Ways in which point of view affects the reading of a given story.

  1. So SHE vanquished them, horse and foot, just as she had vanquished their fathers thirty years before about
    the smell.
    marry her –had deserted her. After her father’s death she went out very little; after her sweetheart went away,
    people hardly saw her at all. A few of the ladies had the temerity to call, but were not received, and the only
    sign of life about the place was the Negro man–a young man then–going in and out with a market basket.
  2. So the storm passed and everyone was happy.
  3. The sheep pushing their carts down the aisle — the girls were walking against the usual traffic (not that we
    have one-way signs or anything) — were pretty hilarious. You could see them, when Queenie’s white shoulders
    dawned on them, kind of jerk, or hop, or hiccup, but their eyes snapped back to their own baskets and on they
    pushed. I bet you could set off dynamite in an (redacted) and the people would by and large keep reaching and
    checking oatmeal off their lists and muttering “Let me see, there was a third thing, began with A, asparagus,
    no, ah, yes, applesauce!” or whatever it is they do mutter. But there was no doubt, this jiggled them. A few
    house-slaves in pin curlers even looked around after pushing their carts past to make sure what they had seen
    was correct.
  4. “He never mentioned it,” she said, “because I never let him mention it before you children. Your Daddy was
    like a crazy man that night and for many a night thereafter. He says he never in his life seen anything as dark
    as that road after the lights of that car had gone away. Weren’t nothing, weren’t nobody on that road, just your
    Daddy and his brother and that busted guitar. Oh, yes. Your Daddy never did really get right again. Till the day
    he died he weren’t sure but that every white man he saw was the man that killed his brother.”
  5. Now this is the point. You fancy me mad. Madmen know nothing. But you should have seen me. You should
    have seen how wisely I proceeded –with what caution –with what foresight –with what dissimulation I went to
    work! I was never kinder to the old man than during the whole week before I killed him. And every night, about
    midnight, I turned the latch of his door and opened it –oh so gently! And then, when I had made an opening
    sufficient for my head, I put in a dark lantern, all closed, closed, that no light shone out, and then I thrust in my
    head. Oh, you would have laughed to see how cunningly I thrust it in! I moved it slowly –very, very slowly, so
    that I might not disturb the old man’s sleep. It took me an hour to place my whole head within the opening so
    far that I could see him as he lay upon his bed.
  6. The old lady settled herself comfortably, removing her white cotton gloves and putting them up with her
    purse on the shelf in front of the back window. The children’s mother still had on slacks and still had her head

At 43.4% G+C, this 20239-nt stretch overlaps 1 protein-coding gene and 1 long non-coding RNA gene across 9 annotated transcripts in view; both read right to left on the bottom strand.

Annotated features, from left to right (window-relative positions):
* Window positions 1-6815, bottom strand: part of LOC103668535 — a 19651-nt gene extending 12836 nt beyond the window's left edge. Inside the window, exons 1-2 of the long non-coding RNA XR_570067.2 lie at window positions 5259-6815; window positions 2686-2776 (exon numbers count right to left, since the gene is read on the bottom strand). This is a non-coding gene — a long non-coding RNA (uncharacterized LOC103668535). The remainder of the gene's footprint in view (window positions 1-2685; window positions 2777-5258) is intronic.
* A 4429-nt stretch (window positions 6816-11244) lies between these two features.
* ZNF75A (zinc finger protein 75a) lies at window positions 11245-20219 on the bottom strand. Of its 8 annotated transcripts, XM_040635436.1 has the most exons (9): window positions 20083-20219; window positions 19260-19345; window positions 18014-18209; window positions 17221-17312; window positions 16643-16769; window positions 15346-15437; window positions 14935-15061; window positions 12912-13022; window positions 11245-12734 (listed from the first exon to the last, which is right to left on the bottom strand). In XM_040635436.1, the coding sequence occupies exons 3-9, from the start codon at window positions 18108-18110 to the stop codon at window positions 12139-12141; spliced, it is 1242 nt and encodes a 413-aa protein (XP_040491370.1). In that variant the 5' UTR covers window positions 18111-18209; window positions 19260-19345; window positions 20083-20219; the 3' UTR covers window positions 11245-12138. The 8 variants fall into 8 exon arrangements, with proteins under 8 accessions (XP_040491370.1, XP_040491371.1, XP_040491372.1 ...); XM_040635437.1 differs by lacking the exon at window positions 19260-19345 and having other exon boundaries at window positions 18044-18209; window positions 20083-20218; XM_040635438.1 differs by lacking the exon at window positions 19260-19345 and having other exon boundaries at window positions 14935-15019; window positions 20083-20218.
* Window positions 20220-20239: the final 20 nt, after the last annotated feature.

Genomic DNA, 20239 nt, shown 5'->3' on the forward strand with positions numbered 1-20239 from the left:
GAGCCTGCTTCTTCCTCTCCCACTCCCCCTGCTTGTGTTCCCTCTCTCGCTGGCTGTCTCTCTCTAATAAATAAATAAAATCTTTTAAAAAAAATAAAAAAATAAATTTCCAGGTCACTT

tied up in a green kerchief, but the grandmother had on a navy blue straw sailor hat with a bunch of white
    violets on the brim and a navy blue dress with a small white dot in the print. Her collars and cuffs were white
    organdy trimmed with lace and at her neckline she had pinned a purple spray of cloth violets containing a
    sachet. In case of an accident, anyone seeing her dead on the highway would know at once that she was a
    lady.
  7. Dee is lighter than Maggie, with nicer hair and a fuller figure. She’s a woman now, though sometimes I
    forget. How long ago was it that the other house burned? Ten, twelve years? Sometimes I can still hear the
    flames and feel Maggie’s arms sticking to me, her hair smoking and her dress falling off her in little black
    papery flakes. Her eyes seemed stretched open, blazed open by the flames reflected in them. And Dee. I see
    her standing off under the sweet gum tree she used to dig gum out of; a look of concentration on her face as
    she watched the last dingy gray board of the house fall in toward the red.hot brick chimney. Why don’t you do a
    dance around the ashes? I’d wanted to ask her. She had hated the house that much.
  8. It was the light of course but it is necessary that the place be clean and pleasant. You do not want music. 
    Certainly you do not want music. Nor can you stand before a bar with dignity although that is all that is provided
    for these hours. What did he fear? It was not a fear or dread. It was a nothing that he knew too well. It was all a
    nothing and a man was a nothing too. It was only that and light was all it needed and a certain cleanness and
    order. Some lived in it and never felt it but he knew it all was nada y pues nada y nada y pues nada. Our nada
    who art in nada, nada be thy name thy kingdom nada thy will be nada in nada as it is in nada. Give us this
    nada our daily nada and nada us our nada as we nada our nadas and nada us not into nada but deliver us
    from nada; pues nada.
  9. Discuss the ways in which point of view affects the reading of a given story. For example, first person POV
    sometimes creates the often-problematic unreliable narrator scenario. Think of the readings and be able to talk
    about the point of view used in the story and whether or not that contributed to, helped, or caused problems in
    trying to get an accurate interpretation of the story.
  10. Think about characters in our reading who, as part of their stories, chose to “fight the power.” Name at least
    three characters who made this choice and describe the ways in which they fought against the power systems
    that controlled their lives.

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